I've listened to Donald Trump talk and talk and talk and I've waited and waited and waited for someone to state the obvious -- the man is a compulsive talker. I mean, clinically compulsive. Trump is just like half a dozen folks I've known over the years who really and truly can't stop talking. It's not bluster or bravado, necessarily. I worked with a woman who would say something perfectly interesting. And then say more along those lines. And then segue into another very interesting topic, upon which she opined at considerable length and with many interesting sub-points about which there was, apparently, an infinite amount remaining to be said. Infinity is an interesting concept. For example, what is infinity times infinity and how can one person fill it with nothing but words, words and more and more words? You get the idea; in an hour or so, anyone would have to say to themselves -- because there was certainly no opportunity to say it to her -- that this person has some kinda deal where she can't shut up!
That's Trump. From the University of Google, I've learned that people who talk incessantly are often really insecure, and stopping for even a moment would let the truth start whispering in their ear and reduce them to blubber -- so they blabber blather. This sounds a bit like psychobabble to me.
The other association appears to be with ADHD. I'm going to say I think Trump is a good candidate for that diagnosis. It's not just the talking. It's the steaks, the condos, the gilded home in Trump Tower, the golf courses, the TV show, the Miss Universe TV show, the book, the other books, the finest wine on the East Coast (which is no guarantee you won't gag to death!), the water, the running for president, the magazine, the airline, the university, the lawsuits that he won't settle because those people gave glowing reviews and if you settle with them it just invites other people to sue about other things, about which a great deal more can be said. And so on.
Now, what causes ADHD? Why is there an epidemic of it? Mercury and other toxins cause ADHD, in my view. I've done a lot of research on this. In The Age of Autism, we mentioned that a doctor named Still in England in the 1800s was the first to describe ADHD in pollution-clogged London. He also was the first to describe juvenile rheumatoid arthritis. And as we know, kids today have a lot of both -- Case 1, Donald T., had autism and JRA -- in his day it was still called Still's disease.
Last week I wrote about the wild and crazy horror writer H.P. Lovecraft and speculated that he got mercury-poisoned because his father had general paralysis of the insane, a form of syphilis that we believe was caused by the mercury treatment then in vogue. That's what reminded me of Trump, in fact -- no, not syphilis, that's got nothing to do with him -- but one of the symptoms of GPI/aka/mercury poisoning.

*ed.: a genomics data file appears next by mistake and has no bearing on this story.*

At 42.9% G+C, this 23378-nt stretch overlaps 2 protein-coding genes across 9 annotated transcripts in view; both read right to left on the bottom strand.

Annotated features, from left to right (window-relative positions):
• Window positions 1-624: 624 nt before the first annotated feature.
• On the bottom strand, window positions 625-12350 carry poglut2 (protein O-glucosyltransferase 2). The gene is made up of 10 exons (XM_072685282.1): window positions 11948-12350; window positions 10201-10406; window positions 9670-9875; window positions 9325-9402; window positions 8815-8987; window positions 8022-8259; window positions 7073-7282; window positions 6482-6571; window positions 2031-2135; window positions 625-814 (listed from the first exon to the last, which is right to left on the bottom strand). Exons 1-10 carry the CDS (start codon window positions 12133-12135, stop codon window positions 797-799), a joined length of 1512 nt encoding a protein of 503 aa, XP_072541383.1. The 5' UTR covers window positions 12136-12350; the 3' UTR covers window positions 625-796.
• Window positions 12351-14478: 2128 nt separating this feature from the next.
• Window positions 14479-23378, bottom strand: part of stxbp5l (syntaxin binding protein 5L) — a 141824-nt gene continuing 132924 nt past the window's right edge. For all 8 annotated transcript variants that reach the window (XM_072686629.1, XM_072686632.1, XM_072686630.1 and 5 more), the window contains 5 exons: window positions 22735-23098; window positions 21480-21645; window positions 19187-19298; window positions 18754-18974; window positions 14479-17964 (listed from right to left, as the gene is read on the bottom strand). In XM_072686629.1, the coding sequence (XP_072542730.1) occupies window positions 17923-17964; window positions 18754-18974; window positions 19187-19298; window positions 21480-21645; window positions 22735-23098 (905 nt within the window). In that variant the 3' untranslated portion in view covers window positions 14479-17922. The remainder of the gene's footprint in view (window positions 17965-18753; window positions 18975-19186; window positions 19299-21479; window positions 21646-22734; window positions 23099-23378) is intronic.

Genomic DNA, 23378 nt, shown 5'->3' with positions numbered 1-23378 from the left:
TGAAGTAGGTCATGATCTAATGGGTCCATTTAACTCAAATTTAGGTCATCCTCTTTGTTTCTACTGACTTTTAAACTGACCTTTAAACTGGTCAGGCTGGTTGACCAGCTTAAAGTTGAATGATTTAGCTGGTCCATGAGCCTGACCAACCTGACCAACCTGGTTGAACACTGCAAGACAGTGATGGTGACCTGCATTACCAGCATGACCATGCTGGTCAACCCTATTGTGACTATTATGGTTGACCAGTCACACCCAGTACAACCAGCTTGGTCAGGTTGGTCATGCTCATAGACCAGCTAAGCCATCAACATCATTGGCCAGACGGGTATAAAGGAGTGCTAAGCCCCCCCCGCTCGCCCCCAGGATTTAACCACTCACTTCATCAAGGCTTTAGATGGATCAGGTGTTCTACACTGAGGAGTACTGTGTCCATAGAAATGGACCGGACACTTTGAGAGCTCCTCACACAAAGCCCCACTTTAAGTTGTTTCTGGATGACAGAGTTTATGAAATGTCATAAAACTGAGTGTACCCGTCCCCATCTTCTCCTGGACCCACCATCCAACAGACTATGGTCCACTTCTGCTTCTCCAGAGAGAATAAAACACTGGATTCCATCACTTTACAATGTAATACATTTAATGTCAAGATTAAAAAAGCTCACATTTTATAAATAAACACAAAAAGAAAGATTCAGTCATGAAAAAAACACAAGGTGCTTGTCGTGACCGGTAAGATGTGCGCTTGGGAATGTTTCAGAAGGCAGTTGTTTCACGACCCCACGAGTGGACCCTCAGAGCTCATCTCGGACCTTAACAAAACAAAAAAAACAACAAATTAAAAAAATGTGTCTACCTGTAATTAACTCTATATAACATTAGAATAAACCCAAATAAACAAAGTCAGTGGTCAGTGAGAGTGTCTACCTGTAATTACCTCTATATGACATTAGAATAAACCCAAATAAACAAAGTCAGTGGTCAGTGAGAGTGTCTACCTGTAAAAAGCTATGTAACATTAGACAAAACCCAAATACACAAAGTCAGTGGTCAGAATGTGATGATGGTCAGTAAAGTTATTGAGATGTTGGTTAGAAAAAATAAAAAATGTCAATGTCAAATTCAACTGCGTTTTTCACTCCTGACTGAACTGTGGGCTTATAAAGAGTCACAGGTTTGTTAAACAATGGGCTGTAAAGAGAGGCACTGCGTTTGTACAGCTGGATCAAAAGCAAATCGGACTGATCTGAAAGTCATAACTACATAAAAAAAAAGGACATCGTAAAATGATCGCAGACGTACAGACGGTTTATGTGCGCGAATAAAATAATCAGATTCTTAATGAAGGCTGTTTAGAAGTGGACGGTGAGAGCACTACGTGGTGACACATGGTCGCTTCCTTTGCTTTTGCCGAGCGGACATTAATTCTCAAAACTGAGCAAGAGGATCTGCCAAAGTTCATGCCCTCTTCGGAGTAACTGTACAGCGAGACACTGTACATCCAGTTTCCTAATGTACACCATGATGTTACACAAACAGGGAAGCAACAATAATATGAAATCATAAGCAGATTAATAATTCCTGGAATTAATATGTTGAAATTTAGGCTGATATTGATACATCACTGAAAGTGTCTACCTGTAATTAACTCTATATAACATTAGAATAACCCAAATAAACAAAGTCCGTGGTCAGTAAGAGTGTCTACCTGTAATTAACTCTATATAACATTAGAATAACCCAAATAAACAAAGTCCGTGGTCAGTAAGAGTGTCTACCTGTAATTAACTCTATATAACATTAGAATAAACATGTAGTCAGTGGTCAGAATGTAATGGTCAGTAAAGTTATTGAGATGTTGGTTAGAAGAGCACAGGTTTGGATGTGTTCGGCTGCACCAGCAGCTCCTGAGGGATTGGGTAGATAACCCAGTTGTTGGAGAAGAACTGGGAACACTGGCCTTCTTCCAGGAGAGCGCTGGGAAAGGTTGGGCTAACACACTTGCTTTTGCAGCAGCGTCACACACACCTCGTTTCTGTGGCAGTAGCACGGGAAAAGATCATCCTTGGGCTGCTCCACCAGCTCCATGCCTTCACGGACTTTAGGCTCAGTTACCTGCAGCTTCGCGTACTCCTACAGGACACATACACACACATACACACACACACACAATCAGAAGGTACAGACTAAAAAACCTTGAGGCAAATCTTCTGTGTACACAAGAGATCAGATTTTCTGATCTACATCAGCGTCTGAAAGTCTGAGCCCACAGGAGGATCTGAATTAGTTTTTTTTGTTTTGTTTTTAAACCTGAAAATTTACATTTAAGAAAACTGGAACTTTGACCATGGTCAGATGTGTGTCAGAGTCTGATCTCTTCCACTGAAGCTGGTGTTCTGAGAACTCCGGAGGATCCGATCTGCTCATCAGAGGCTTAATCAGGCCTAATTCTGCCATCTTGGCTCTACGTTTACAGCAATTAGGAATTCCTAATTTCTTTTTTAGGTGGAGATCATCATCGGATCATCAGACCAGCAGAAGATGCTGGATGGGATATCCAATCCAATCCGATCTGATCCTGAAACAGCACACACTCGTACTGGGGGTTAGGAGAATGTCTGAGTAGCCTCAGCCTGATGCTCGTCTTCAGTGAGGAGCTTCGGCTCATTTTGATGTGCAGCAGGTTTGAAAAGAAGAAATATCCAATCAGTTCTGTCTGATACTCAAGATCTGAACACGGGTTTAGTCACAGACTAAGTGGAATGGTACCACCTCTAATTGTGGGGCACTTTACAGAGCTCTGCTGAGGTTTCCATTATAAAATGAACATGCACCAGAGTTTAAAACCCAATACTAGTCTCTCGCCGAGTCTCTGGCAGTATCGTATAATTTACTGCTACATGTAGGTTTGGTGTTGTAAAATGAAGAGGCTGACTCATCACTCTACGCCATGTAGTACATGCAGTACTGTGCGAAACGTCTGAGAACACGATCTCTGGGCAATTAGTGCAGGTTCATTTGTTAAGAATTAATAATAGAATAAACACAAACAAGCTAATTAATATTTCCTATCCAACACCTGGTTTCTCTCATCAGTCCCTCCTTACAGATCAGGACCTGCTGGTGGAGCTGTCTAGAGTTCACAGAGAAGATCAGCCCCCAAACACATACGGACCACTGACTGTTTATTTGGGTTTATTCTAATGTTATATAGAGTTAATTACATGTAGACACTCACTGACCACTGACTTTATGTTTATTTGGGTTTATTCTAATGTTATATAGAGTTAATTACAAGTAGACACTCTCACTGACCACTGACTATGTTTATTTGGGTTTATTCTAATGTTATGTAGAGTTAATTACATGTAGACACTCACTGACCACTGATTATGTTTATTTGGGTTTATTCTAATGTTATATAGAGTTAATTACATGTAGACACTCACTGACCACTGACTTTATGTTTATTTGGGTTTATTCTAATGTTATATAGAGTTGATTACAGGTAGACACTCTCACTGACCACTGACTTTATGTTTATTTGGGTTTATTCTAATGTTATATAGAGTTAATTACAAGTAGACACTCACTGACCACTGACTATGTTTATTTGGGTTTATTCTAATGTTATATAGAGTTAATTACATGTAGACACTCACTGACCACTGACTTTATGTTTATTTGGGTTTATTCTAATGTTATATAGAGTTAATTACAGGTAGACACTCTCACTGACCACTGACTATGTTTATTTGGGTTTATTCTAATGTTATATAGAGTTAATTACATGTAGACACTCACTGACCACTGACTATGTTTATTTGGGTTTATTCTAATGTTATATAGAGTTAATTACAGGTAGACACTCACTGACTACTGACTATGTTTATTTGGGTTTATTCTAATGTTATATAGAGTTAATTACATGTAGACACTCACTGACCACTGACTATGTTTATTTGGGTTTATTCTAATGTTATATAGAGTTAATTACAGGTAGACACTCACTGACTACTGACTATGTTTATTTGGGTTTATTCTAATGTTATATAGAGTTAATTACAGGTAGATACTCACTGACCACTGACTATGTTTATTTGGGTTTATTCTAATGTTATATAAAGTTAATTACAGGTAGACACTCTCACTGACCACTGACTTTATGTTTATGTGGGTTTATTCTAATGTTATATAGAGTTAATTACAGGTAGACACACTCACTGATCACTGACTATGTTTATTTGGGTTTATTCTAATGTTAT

That symptom would be grandiosity. Epic, endless megalomaniacal self-referential nonstop gaudy fabulous HUGEness! You could just about diagnose GPI on the basis of the delusions of grandeur these people reliably had in the later states of their illness.
And they couldn't stop talking about it! Gold! Jewels! Power! The noted German psychiatrist Emil Kraepelin wrote:
“The patient thinks he possesses extraordinary physical strength, can lift 10 elephants, is 800 years old, 9 feet tall, the most beautiful Adonis in the world, weighs 400 pounds, increases 25 pounds every week, has an iron chest, sinews like a man-eater, an arm of silver, a head of pure gold, travels a thousand miles a minute, can fly. He is infinite, has died and again come to life, can have intercourse with 100 women, has 1,000 million boys and girls, a compressed brain, has run a race with the grand duke. His urine is Rhine wine; his evacuations are gold. Ten years ago he had an enormous chancre, his sexual organs and fingers are constantly getting larger; his brain is still growing; he has an immense movement of the bowels.”
God give me the strength to leave the thing about "the sexual organs and fingers constantly getting larger" alone. Leo Kanner, of autism fame, also wrote about GPI and described one patient thusly:
“He has several delusions of grandeur. He has two million dollars in a bank. He takes care of all the houses, all the horses, all the cattle, all the farms, and everything. He is to be married to a young preacheress of a very good family. He is the best man in the world next to Jesus Christ. When he marries that girl he will be able to make people very rich; he is going to be a powerful man; he will become President of the United States. ”
And maybe he will!
Trump himself, of course, believes and states -- correctly and courageously, in my view -- that too many vaccines too soon are behind the autism epidemic. He was born in June of 1946, an early boomer, a son of wealth who, according to him, multiplied a small nest egg -- a piffle, a mere million, into billions and billions and billions -- many more times over as Christ multiplied the loaves and fishes.
Upscale New York City after the war was a perfect moment to get vaxxed early and often with thimerosal. The diphtheria shot containing mercury had been around since 1930, and was combined with tetanus in 1947; pertussis was added in 1949. (See our second book, Vaccines 2.0.)
Vaccines and mercury caused the autism epidemic. ADHD is part of the autism epidemic. Non-stop talker Donald Trump pretty clearly has ADHD and smacks of GPI grandiosity. And that's why I think the Donald is dusted.
Dan Olmsted is Editor of Age of Autism.